Stanley Fish on Watson the Supercomputer and Rules

Interesting, his assertion that computers don’t start from a Wittgenstinian ‘form of life’.  Neosentient computers would, and that’s precicely why they’re exciting.

What computers can’t do, we don’t have to do because  the worlds we live in are already built; we  don’t walk around putting discrete items together until they add up to  a context; we walk around with a contextual sense — a sense of where we are and what’s at stake and what our resources are — already in place;  we  inhabit worldly spaces already organized by purposes, projects and expectations. The computer inhabits nothing and has no purposes and because it has no purposes it cannot alter its present (wholly predetermined) “behavior” when it  fails to advance the purposes it doesn’t have. When as human beings we determine that  “the data coming in make no sense”  relative to what we want to do, we can, Dreyfus explains “try a new total hypothesis,” begin afresh. A computer, in contrast, “could at best be programmed to try out a series of hypotheses to see which best fit the fixed data.”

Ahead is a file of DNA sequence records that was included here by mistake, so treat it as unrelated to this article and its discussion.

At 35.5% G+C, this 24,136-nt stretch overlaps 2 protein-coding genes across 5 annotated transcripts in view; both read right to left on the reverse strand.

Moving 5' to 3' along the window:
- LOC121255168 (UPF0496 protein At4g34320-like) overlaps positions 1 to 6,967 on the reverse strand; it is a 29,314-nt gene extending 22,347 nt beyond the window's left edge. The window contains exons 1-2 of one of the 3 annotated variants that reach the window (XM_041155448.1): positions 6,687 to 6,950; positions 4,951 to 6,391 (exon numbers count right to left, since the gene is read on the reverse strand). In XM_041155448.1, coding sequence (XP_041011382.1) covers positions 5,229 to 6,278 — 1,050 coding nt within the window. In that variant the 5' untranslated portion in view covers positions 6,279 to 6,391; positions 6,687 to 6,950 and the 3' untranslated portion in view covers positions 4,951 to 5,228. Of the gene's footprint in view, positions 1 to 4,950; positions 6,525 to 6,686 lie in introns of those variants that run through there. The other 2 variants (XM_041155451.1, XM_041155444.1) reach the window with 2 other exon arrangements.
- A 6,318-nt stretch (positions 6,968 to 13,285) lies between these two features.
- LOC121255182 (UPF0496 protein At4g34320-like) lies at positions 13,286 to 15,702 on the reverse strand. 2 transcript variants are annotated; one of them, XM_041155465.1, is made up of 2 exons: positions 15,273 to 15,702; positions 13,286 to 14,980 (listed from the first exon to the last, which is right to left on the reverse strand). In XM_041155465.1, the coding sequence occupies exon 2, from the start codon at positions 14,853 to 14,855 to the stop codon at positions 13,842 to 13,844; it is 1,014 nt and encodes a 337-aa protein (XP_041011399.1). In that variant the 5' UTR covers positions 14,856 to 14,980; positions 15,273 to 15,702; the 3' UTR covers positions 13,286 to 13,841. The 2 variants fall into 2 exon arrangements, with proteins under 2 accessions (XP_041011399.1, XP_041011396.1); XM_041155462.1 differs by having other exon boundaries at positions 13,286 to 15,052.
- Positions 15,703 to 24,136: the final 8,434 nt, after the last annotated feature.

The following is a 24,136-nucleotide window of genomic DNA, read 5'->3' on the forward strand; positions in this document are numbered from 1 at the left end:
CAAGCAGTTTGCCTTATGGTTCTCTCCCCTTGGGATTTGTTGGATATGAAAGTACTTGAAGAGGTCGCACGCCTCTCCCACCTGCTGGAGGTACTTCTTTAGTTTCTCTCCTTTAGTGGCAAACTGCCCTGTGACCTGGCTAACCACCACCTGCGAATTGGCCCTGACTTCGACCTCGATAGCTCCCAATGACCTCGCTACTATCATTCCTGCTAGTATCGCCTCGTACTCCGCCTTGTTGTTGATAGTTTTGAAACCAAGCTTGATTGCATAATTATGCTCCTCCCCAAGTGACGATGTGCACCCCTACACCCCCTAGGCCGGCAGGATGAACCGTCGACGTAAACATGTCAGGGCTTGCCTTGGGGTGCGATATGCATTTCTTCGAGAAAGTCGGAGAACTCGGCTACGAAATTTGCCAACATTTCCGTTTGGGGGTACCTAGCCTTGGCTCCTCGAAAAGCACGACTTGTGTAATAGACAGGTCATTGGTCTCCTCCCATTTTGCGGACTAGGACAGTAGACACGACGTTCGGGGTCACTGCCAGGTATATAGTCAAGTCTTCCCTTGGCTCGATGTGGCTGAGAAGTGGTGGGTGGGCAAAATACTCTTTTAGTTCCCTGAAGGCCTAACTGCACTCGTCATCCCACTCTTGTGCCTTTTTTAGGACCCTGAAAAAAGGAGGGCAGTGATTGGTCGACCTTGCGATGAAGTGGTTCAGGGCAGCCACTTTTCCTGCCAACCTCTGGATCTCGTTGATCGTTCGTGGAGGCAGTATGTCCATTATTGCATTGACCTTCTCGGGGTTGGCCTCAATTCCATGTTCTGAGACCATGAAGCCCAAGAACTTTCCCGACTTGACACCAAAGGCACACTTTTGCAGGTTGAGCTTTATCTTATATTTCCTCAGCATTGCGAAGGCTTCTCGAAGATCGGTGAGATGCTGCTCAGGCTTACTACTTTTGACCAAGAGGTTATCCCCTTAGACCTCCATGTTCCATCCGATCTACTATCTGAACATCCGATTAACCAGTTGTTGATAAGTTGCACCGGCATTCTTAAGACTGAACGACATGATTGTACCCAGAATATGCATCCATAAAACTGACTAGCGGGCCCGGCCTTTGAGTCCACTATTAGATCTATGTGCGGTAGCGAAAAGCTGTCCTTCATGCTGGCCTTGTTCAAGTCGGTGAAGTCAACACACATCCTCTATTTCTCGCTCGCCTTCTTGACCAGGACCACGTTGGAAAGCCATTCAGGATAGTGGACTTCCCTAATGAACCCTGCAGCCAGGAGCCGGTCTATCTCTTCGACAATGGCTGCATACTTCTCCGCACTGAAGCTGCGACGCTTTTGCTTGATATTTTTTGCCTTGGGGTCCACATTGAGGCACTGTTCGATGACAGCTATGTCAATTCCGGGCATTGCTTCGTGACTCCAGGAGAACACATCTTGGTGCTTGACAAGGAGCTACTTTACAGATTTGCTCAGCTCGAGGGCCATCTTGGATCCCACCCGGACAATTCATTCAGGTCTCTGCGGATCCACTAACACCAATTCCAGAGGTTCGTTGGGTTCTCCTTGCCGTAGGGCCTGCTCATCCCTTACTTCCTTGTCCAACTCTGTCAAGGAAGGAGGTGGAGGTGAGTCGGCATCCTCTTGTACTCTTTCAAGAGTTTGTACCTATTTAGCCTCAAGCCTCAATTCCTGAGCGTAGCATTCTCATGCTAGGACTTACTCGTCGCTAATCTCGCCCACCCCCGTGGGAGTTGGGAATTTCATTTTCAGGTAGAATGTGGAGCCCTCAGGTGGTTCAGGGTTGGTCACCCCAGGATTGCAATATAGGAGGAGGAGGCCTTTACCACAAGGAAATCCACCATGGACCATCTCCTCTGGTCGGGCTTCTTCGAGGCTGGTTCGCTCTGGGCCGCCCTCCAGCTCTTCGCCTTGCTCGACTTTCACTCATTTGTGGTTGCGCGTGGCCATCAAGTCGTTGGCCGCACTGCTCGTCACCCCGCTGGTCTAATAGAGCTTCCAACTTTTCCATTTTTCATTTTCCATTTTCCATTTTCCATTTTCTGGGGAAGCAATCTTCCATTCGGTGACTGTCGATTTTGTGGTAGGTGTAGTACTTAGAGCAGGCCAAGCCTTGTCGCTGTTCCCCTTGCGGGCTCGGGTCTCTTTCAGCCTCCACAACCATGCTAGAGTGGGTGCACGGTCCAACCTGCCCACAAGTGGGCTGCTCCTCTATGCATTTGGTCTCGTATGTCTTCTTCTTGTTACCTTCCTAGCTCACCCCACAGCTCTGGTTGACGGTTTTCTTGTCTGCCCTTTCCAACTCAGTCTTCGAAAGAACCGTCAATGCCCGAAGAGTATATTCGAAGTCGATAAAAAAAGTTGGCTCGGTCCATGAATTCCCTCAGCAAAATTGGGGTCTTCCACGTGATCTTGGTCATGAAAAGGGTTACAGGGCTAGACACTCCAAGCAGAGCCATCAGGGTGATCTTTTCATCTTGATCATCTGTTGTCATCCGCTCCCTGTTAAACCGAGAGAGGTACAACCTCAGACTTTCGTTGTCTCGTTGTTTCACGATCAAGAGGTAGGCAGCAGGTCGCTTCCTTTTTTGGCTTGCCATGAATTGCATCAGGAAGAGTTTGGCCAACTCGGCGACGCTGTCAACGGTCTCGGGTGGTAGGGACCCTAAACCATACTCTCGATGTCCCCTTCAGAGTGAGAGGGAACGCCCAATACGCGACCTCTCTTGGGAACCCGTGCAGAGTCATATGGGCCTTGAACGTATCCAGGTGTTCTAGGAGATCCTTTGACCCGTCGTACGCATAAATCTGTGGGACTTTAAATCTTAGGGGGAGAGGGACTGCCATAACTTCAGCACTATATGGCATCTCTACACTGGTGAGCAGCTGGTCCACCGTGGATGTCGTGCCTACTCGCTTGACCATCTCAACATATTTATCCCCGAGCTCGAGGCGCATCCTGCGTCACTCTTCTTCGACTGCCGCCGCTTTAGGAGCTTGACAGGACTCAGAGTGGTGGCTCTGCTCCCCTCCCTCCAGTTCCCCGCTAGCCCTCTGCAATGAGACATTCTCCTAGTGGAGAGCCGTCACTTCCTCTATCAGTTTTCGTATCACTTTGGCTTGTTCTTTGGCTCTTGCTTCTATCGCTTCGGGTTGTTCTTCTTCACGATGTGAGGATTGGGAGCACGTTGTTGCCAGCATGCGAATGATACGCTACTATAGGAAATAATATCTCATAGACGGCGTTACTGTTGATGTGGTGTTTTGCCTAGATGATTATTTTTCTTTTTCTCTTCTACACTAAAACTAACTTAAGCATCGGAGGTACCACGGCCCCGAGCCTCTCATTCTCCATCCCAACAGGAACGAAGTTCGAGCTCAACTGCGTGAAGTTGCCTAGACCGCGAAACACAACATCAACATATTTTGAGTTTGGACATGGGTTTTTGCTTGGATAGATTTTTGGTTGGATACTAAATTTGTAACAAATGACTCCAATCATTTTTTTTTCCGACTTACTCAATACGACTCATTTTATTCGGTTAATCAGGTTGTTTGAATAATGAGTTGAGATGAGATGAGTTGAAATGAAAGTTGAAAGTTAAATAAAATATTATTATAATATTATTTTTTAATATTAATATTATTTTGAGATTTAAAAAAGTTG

Fish draws a line between computation and (though he doesn’t use this term) sentience.  How might we invoke this computation?  The contingency of large possibility-space interfaces in a network-brain (see my emergence through autonomy post) could generate the flexibility that Fish speaks of.  Watson, as impressive as it is, is still a hardwired network of binary processing chips.  If we could make the unit of processing a much more complicated thing, a simulated neuron, we’d be much more likely to engender the system with the properties of living systems.


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